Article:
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Ireland.com: Court told Shell ‘let men stay in jail’

Last Updated: 16/01/2007  17:24

Shell E&P Ireland allowed five men languish in prison for several weeks after the company had agreed to cease work on its controversial onshore gas pipeline pending the outcome of a safety review by the Minister for Communications, Marine and Natural Resources, the High Court has heard.

The court was told it had emerged from documents that Shell had agreed with the Minister in early July 2005 to stop work on the pipeline pending compliance issues and the outcome of the safety review.

But it was only in September 2005 that the company applied to the High Court to have the five men released from prison, Ms Justice Mary Laffoy was told. The men had spent 94 days in prison before they were freed.

Such factors should be taken into account by the court in considering its attitude to Shell’s application to discontinue an action brought against opponents of the gas pipeline, a lawyer for two of those opponents said. He said Shell’s behaviour was relevant to his client’s counter claim for damages against the company.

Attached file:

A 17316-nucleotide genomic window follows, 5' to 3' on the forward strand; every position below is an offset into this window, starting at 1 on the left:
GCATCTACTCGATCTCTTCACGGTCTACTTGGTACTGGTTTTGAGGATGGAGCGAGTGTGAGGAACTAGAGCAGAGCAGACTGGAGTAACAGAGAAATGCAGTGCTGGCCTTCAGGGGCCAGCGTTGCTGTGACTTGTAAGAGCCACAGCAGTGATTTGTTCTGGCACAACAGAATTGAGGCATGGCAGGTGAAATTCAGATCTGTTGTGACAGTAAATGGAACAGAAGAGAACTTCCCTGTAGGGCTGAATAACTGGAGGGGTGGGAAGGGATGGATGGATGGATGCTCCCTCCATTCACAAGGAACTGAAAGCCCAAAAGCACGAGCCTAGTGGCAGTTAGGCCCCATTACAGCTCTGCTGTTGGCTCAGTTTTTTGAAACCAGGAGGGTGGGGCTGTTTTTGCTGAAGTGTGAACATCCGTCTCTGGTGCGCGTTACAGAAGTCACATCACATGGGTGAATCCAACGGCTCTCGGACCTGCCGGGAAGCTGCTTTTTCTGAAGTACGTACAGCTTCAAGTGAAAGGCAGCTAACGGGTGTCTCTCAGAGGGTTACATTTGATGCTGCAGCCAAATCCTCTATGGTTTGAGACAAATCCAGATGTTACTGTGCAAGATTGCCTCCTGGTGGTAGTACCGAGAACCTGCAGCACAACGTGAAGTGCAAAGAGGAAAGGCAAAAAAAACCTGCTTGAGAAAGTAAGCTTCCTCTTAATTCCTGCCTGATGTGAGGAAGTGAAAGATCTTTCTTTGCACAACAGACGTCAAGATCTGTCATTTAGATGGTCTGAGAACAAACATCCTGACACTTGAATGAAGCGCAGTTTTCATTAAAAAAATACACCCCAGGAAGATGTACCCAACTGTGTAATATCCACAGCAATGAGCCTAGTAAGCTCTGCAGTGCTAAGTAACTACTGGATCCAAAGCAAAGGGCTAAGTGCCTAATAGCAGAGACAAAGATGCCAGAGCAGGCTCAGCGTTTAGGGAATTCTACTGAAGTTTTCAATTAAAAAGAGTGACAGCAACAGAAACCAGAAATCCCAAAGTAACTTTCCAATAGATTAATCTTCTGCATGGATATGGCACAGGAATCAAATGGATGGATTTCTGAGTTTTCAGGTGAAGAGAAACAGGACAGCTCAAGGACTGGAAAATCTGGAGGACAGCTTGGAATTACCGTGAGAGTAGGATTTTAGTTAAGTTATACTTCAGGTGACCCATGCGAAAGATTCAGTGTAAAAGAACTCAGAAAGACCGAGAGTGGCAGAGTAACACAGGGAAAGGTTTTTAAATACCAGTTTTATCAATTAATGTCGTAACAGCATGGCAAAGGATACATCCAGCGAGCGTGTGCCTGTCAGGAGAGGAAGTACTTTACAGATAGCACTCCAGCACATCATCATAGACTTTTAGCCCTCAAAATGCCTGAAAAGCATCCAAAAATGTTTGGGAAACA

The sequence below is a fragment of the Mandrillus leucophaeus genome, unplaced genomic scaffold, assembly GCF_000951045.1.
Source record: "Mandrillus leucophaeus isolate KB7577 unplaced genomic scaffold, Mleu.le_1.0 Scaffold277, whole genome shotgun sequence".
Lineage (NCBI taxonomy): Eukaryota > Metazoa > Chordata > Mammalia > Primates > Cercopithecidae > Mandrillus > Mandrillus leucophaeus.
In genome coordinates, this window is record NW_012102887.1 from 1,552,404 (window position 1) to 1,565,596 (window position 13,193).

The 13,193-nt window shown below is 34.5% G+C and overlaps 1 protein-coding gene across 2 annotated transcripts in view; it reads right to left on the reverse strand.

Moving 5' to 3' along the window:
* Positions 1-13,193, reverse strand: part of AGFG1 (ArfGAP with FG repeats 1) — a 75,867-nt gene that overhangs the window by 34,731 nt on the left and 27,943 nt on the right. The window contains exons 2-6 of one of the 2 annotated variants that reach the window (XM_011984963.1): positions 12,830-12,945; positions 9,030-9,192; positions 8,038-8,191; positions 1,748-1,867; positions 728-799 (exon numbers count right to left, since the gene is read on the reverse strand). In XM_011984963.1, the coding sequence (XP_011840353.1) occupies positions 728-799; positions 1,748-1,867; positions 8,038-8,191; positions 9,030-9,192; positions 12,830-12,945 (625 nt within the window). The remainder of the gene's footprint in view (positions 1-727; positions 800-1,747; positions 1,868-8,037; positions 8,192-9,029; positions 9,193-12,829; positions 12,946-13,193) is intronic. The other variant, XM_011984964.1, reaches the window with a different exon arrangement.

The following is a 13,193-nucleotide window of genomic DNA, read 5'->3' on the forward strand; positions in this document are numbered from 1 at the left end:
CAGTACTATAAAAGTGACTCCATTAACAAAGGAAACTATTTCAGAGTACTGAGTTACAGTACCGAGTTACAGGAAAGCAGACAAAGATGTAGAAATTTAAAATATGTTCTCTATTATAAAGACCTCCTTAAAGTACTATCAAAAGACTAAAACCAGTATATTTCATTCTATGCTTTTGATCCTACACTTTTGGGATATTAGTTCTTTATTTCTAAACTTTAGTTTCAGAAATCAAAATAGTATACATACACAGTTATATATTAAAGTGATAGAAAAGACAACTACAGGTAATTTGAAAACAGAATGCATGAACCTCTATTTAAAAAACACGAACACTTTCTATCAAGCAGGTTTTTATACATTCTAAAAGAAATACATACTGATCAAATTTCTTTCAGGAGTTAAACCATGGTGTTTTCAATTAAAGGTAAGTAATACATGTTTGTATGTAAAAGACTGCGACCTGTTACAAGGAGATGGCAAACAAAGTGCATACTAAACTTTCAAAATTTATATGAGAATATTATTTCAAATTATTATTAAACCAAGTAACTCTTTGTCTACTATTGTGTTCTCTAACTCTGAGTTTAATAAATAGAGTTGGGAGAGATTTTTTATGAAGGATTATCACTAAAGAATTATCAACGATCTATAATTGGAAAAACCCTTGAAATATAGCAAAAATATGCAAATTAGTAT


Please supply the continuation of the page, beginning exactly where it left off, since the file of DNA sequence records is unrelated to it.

Even if the injunction sought against the Rossport five last year was justifiable, and his side contended it was not, the imprisonment was too long, counsel added.

Shell today applied to Ms Justcie Mary Laffoy to discontinue its long-running legal action against opponents of the pipeline.

Patrick Hanratty SC, for Shell, said the action was no longer necessary and had become “academic and redundant” in light of its agreement to modify the route of the controversial pipeline following a recommendation to that effect by a government appointed mediator.

Mr Hanratty said Shell had written to all six defendants with an offer that if the counterclaims were discontinued, the company would pay their costs. Two had agreed to withdraw their counterclaims, while the remaining four had not.

He said Shell is making a conscious effort to achieve the maximum degree of consensus with local landowners and the community for the new pipeline.

Mr James Connolly SC, for the State, said there were “issues of public law” arising out of the dispute that needed to be addressed.

The hearing continues tomorrow.

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